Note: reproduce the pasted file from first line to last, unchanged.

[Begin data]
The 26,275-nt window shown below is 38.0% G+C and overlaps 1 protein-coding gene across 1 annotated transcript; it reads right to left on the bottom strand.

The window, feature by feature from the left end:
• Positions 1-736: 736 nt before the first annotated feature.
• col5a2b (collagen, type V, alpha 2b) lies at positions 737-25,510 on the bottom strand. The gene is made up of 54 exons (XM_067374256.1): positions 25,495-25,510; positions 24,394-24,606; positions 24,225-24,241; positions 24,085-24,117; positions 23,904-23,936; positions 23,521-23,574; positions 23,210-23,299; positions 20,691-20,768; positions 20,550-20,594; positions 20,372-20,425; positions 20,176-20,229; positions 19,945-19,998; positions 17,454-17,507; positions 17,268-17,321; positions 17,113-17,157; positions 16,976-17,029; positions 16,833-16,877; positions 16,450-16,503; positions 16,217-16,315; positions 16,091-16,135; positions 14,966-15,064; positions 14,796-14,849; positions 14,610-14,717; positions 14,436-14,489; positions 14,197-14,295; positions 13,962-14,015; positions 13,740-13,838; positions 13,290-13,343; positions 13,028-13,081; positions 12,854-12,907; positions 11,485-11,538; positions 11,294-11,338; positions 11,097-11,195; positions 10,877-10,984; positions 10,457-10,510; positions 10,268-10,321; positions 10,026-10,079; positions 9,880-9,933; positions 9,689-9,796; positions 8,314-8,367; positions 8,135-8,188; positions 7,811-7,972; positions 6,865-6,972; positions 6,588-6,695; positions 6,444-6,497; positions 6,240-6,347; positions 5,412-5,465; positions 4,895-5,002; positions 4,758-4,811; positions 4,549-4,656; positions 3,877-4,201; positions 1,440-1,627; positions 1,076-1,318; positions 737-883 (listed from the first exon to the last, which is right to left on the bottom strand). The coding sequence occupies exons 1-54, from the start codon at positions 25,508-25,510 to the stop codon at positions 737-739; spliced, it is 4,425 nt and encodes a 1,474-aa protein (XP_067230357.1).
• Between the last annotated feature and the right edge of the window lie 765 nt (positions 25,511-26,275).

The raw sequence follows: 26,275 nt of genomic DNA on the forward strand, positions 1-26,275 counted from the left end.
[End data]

The 26,275-nt window shown below is 38.0% G+C and overlaps 1 protein-coding gene across 1 annotated transcript; it reads right to left on the bottom strand.

The window, feature by feature from the left end:
• Positions 1-736: 736 nt before the first annotated feature.
• col5a2b (collagen, type V, alpha 2b) lies at positions 737-25,510 on the bottom strand. The gene is made up of 54 exons (XM_067374256.1): positions 25,495-25,510; positions 24,394-24,606; positions 24,225-24,241; positions 24,085-24,117; positions 23,904-23,936; positions 23,521-23,574; positions 23,210-23,299; positions 20,691-20,768; positions 20,550-20,594; positions 20,372-20,425; positions 20,176-20,229; positions 19,945-19,998; positions 17,454-17,507; positions 17,268-17,321; positions 17,113-17,157; positions 16,976-17,029; positions 16,833-16,877; positions 16,450-16,503; positions 16,217-16,315; positions 16,091-16,135; positions 14,966-15,064; positions 14,796-14,849; positions 14,610-14,717; positions 14,436-14,489; positions 14,197-14,295; positions 13,962-14,015; positions 13,740-13,838; positions 13,290-13,343; positions 13,028-13,081; positions 12,854-12,907; positions 11,485-11,538; positions 11,294-11,338; positions 11,097-11,195; positions 10,877-10,984; positions 10,457-10,510; positions 10,268-10,321; positions 10,026-10,079; positions 9,880-9,933; positions 9,689-9,796; positions 8,314-8,367; positions 8,135-8,188; positions 7,811-7,972; positions 6,865-6,972; positions 6,588-6,695; positions 6,444-6,497; positions 6,240-6,347; positions 5,412-5,465; positions 4,895-5,002; positions 4,758-4,811; positions 4,549-4,656; positions 3,877-4,201; positions 1,440-1,627; positions 1,076-1,318; positions 737-883 (listed from the first exon to the last, which is right to left on the bottom strand). The coding sequence occupies exons 1-54, from the start codon at positions 25,508-25,510 to the stop codon at positions 737-739; spliced, it is 4,425 nt and encodes a 1,474-aa protein (XP_067230357.1).
• Between the last annotated feature and the right edge of the window lie 765 nt (positions 25,511-26,275).

The raw sequence follows: 26,275 nt of genomic DNA on the forward strand, positions 1-26,275 counted from the left end.